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Workplace Accidents: Illinois' Death Toll Continues to Rise

Updated: Jul 15

Worker deaths are up in the entire United States, and Illinois is no exception. In 2019, the number of workplace fatalities inched up to a 12-year high. The most dangerous occupation in the state will surprise many observers.

The Most Common Causes of Worker Deaths

158 people were killed in 2019 on the job in Illinois. By far, the most common cause of death was transportation accidents. Sadly, 53 people lost their lives in work-related crashes. Many of them were truck drivers. As truck traffic increases because of online shopping, more people are behind the wheel for work. While truck driving may not seem anywhere near as dangerous as working as a police officer or firefighter, the fatality numbers tell a different story. Even construction workers do not seem to be in as much danger as truck drivers.

These days, truck drivers work in very difficult conditions. Their burden is increasing, requiring them to make deliveries under time pressure. Strict time limits on their shifts put them under the gun to get there on time when they can only drive so much. Then, the deteriorating condition of Illinois roads and more bad drivers even further increase the risk of a serious accident.

Violence and Falls Are Common Causes of Death

The second-leading cause of workplace deaths in Illinois is violence. Every year, numerous people are shot and killed in attacks while they are at work. This includes police officers, store clerks who are killed in robberies, and taxi drivers. Companies do not always properly protect their employees from risks that other people pose.

In addition, slip and falls on the job contribute to a high number of fatalities. This is most prevalent in the construction industry. This trend is expected to continue because on-the-job safety training decreased during the pandemic. Employees have been left to perform dangerous work without the face-to-face interactions necessary to prepare them. Accordingly, the problem is only going to get worse in the near future.

The 2019 numbers follow several years in which work-related deaths throughout the U.S. rose steeply. The fatality rate for workers is going up too. Fatalities are not increasing just because there are more workers. The conditions are now more dangerous for employees.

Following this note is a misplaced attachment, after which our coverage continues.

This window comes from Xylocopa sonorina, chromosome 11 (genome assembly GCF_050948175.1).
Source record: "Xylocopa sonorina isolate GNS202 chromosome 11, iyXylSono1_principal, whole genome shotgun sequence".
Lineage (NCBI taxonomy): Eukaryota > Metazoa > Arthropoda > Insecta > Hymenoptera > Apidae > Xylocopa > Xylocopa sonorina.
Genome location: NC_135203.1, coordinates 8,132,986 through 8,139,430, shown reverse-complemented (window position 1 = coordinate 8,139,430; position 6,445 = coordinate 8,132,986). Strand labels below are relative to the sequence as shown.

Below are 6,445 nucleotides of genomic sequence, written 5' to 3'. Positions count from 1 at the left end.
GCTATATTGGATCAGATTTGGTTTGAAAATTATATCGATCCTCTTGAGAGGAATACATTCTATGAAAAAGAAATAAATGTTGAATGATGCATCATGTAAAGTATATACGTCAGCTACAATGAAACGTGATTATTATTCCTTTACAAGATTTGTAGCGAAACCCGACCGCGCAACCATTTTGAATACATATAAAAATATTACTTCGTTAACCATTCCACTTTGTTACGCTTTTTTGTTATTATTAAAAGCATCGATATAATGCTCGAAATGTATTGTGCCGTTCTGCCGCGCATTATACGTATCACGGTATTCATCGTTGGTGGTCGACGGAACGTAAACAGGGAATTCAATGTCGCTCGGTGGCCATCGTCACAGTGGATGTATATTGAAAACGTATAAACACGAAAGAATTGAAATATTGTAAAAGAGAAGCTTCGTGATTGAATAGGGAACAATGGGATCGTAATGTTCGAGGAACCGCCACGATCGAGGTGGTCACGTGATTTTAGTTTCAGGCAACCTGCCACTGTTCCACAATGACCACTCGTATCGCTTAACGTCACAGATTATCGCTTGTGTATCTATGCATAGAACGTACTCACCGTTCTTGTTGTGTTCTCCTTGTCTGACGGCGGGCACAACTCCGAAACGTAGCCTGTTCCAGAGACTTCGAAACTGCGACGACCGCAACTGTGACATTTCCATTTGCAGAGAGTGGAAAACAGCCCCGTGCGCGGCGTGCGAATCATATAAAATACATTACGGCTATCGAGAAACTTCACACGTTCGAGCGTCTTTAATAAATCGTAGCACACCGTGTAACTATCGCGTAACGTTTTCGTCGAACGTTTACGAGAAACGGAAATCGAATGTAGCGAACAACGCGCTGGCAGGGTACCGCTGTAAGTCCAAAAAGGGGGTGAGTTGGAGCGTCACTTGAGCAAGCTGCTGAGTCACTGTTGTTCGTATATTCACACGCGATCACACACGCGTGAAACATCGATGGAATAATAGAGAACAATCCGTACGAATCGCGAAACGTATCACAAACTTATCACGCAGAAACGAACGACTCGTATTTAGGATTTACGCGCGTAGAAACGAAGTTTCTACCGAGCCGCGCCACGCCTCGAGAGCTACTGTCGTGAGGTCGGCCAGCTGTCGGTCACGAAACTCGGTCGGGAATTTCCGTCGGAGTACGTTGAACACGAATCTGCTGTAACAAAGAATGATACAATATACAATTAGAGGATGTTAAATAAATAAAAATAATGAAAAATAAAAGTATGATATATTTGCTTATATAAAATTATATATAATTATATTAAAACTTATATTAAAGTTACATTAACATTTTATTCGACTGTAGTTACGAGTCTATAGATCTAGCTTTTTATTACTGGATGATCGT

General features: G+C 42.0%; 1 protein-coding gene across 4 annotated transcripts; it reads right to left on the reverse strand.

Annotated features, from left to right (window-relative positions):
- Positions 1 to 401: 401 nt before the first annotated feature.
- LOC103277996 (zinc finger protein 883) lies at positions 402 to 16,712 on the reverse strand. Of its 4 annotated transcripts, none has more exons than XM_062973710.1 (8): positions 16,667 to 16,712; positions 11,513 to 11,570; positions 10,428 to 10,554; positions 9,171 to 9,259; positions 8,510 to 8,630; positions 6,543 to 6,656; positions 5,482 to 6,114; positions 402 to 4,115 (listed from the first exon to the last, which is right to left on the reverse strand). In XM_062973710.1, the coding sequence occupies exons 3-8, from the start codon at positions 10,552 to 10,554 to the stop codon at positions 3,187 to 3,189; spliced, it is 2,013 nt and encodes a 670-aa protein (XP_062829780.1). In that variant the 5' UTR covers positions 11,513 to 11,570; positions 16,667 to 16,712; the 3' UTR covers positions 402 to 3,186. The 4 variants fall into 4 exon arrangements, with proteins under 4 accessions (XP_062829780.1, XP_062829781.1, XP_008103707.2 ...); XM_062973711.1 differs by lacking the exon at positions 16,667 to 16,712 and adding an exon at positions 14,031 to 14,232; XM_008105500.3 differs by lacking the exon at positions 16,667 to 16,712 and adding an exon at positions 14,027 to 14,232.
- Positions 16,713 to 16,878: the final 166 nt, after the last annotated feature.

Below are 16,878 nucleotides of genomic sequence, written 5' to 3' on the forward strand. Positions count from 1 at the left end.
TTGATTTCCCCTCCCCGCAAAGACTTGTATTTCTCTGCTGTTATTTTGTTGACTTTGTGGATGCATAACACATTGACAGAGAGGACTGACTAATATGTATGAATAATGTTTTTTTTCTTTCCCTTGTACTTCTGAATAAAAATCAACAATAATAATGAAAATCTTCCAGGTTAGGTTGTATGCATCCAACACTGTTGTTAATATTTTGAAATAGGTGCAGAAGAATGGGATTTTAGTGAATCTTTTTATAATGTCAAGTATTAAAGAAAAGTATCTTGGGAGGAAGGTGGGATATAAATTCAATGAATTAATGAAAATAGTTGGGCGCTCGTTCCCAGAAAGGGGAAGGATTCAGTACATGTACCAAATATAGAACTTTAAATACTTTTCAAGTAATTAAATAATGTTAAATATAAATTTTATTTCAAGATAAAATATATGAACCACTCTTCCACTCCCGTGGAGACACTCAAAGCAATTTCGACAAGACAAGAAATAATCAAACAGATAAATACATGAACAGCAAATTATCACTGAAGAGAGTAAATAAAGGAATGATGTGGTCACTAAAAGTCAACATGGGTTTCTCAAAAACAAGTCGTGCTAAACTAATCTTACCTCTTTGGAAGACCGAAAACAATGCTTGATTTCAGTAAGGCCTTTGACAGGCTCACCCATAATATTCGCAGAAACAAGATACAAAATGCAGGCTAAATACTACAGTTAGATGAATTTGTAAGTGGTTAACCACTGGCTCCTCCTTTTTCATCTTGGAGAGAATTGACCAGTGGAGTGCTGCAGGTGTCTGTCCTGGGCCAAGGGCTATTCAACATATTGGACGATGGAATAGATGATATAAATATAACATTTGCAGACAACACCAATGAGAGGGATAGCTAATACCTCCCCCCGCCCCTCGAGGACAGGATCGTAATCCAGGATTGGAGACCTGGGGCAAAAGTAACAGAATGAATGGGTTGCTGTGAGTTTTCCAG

OSHA Enforcement Has Declined

One reason for the rise in workplace injuries and deaths is the decreased OSHA enforcement budget. The number of OSHA inspectors has not kept pace with the increase in workers and companies. OSHA has less ability to keep workers safe and is typically more reactive.

Knowing that they will not be inspected tempts some employers to take shortcuts that could endanger their workers. Companies have less fear that a surprise inspection will result in stiff penalties. Instead, OSHA may only investigate after a fatality has already occurred.

OSHA regulation must increase to protect workers. The agency must not only institute new regulations to meet the rising safety threats, but it must also enforce the rules that it already has. Employers must also voluntarily increase their own safety efforts beyond what OSHA even requires. Safety can actually increase productivity, and employers would realize returns on investment in reducing risks to workers.

Workers who risk their lives on the job may not be considered heroes by some. Their contributions are quiet, and these employees often get very little recognition when they die on the job. Employers frequently avoid calling attention to a dangerous workplace. Oftentimes, it is only the deceased's own family that remembers the person's contributions and the fact that he or she died doing a job.

Families Can File a Workers' Compensation Claim

Families have a legal right to receive workers' compensation benefits when their loved one has been killed on the job. This provides them with some of the financial support that they would have received had their loved one not been killed. They often speak with a workers' compensation attorney to learn more about the process and how to file a claim. Given the potential dollar value of a fatality-related settlement, legal help is generally recommended. This is their one chance to get the critical financial support that they need in the future.

Loved ones usually cannot file a personal injury lawsuit against the employer unless one of a limited number of exceptions apply. It is very difficult to file a negligence lawsuit against the employer, so workers' compensation will usually be their only route. Nonetheless, an attorney may be able to help surviving family members find out if there is a third party that they can sue for negligence. In general, victims and their families recover more money in personal injury or wrongful death lawsuits than in workers' compensation claims. A conversation with an attorney will provide much more clarity to the family's legal options.

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